eLong warns of Baidu threat
Amid a drop in quarterly profits, online travel agency eLong has raised concerns about the potential negative market impact of rival Qunar's acquisition by mainland internet search giant Baidu.
Beijing-based eLong yesterday reported a 24 per cent fall in second-quarter net profit to 7.1 million yuan (HK$8.6 million), from 9.4 million yuan a year earlier, due to lower margins. That offset the company's 17 per cent growth in revenue to 139.1 million yuan, up from 118.9 million yuan the previous year.
Hotel reservations revenue, accounting for 70 per cent of total turnover, rose 22 per cent to 104.6 million yuan from 85.6 million yuan a year ago. But commission per room night fell 15 per cent year-on-year, mainly due to lower average daily rates last quarter compared to those during the 2010 Shanghai World Expo, the rapid expansion of budget hotels and greater use of eLong coupons.
Analysys International estimated the mainland's online travel market grew 28 per cent in the second quarter to 2.11 billion yuan, up from 1.65 billion yuan a year earlier.
With high expectations of steady demand from mainland travellers this year, eLong projected its third-quarter revenue to be up to 165 million yuan. CEO Cui Guangfu said eLong would closely watch developments linked to Baidu's takeover of Qunar, an online search service for tickets, hotels and tours.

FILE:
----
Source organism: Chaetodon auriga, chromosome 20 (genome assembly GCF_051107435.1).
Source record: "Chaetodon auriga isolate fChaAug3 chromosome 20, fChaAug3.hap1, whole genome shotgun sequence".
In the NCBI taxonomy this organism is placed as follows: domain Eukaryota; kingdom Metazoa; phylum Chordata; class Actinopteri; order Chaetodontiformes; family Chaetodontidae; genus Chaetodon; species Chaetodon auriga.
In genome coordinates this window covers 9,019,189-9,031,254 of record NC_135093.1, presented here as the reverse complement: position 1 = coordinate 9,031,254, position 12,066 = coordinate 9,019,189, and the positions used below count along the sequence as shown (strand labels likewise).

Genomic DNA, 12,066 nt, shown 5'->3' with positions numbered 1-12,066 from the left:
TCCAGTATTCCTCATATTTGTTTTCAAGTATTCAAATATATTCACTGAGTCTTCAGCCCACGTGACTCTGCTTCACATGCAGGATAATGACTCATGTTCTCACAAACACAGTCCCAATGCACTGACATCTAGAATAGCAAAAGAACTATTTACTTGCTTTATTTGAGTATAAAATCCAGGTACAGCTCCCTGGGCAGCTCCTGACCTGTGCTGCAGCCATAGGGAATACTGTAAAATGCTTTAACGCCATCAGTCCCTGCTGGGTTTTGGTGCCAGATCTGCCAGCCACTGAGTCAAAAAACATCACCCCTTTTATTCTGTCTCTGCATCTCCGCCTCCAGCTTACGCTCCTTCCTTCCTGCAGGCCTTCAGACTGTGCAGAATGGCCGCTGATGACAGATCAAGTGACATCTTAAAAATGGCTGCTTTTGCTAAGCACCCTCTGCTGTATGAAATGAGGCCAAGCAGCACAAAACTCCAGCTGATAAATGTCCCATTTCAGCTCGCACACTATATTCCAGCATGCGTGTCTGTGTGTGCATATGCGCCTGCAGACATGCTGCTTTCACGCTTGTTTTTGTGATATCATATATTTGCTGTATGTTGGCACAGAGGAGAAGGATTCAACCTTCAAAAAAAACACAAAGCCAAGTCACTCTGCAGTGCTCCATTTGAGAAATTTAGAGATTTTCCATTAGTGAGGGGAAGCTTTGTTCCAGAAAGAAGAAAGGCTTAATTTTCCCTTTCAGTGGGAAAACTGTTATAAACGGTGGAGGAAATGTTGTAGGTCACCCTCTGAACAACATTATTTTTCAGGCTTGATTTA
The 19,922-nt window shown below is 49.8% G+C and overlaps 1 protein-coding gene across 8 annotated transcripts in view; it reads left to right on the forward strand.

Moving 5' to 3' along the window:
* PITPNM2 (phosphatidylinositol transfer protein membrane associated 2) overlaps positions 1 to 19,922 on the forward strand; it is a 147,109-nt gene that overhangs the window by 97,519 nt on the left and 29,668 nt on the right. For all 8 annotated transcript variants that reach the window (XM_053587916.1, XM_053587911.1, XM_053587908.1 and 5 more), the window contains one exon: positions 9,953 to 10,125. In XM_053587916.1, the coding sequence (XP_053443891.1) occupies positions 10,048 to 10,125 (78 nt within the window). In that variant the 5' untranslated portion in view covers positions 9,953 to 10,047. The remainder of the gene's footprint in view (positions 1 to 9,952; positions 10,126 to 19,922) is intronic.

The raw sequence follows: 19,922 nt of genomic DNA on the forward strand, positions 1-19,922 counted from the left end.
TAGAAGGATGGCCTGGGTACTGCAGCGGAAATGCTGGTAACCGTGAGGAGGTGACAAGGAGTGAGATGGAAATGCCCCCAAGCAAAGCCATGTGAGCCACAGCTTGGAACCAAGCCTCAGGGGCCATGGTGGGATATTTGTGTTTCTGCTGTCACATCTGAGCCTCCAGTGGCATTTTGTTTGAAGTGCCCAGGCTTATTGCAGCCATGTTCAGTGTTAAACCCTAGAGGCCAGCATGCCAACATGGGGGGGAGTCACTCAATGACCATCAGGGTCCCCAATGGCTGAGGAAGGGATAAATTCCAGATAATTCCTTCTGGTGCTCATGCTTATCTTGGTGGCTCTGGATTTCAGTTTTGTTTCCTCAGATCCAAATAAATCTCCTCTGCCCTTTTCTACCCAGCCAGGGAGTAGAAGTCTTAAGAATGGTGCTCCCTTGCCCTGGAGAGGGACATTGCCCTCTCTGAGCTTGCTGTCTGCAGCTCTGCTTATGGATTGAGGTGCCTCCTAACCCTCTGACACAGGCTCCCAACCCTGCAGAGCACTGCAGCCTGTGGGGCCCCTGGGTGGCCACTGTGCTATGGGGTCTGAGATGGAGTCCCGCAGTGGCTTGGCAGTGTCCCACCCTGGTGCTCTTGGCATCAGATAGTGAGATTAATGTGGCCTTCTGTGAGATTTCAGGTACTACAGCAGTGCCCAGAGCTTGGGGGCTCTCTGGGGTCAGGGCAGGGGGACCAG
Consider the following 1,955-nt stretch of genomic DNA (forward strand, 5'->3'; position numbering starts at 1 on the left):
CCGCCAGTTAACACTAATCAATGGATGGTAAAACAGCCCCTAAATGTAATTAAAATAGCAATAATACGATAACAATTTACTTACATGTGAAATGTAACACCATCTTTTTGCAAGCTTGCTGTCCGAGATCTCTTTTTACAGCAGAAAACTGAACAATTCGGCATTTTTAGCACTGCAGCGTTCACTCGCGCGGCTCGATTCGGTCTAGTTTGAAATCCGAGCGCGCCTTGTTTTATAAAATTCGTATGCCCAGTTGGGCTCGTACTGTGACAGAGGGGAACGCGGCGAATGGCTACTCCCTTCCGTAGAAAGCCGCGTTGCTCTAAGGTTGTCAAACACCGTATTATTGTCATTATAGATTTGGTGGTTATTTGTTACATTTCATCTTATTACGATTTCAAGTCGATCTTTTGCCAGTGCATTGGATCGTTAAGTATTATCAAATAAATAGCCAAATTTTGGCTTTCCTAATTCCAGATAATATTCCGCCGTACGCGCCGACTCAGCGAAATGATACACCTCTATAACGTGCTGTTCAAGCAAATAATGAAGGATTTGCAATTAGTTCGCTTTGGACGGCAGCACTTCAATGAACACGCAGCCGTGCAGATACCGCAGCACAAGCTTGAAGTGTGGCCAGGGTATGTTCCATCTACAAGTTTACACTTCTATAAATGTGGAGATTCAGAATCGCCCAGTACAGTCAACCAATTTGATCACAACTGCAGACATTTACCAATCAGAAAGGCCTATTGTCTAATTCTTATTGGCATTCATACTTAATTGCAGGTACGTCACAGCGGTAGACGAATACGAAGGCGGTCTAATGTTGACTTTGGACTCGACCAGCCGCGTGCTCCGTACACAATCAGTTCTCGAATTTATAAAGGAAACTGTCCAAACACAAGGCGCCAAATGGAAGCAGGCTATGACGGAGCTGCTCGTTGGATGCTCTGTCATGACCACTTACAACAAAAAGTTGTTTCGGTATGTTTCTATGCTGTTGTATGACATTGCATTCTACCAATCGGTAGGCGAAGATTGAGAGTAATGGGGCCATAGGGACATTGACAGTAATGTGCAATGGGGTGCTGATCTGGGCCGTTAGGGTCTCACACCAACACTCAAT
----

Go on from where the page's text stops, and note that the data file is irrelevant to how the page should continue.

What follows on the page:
Baidu, which had a 76 per cent share of the mainland's desktop internet search market last quarter, agreed in June to pay US$306 million for a majority stake in Qunar.
'Their proposed combination would lessen competition in travel-related search in China and create the opportunity for the abuse of market dominance by Baidu,' Cui said.
'We hope this proposed acquisition does not ... lead to favouritism for Qunar products.'
Baidu spokesman Kaiser Kuo said: 'User preference and user experience are the bottom line [for Baidu]. If Qunar delivers the highest quality results for travel-related search, user behaviour will make that clear.'
eLong's share of the mainland's online travel market in the first quarter
- Ctrip had 47 per cent of the market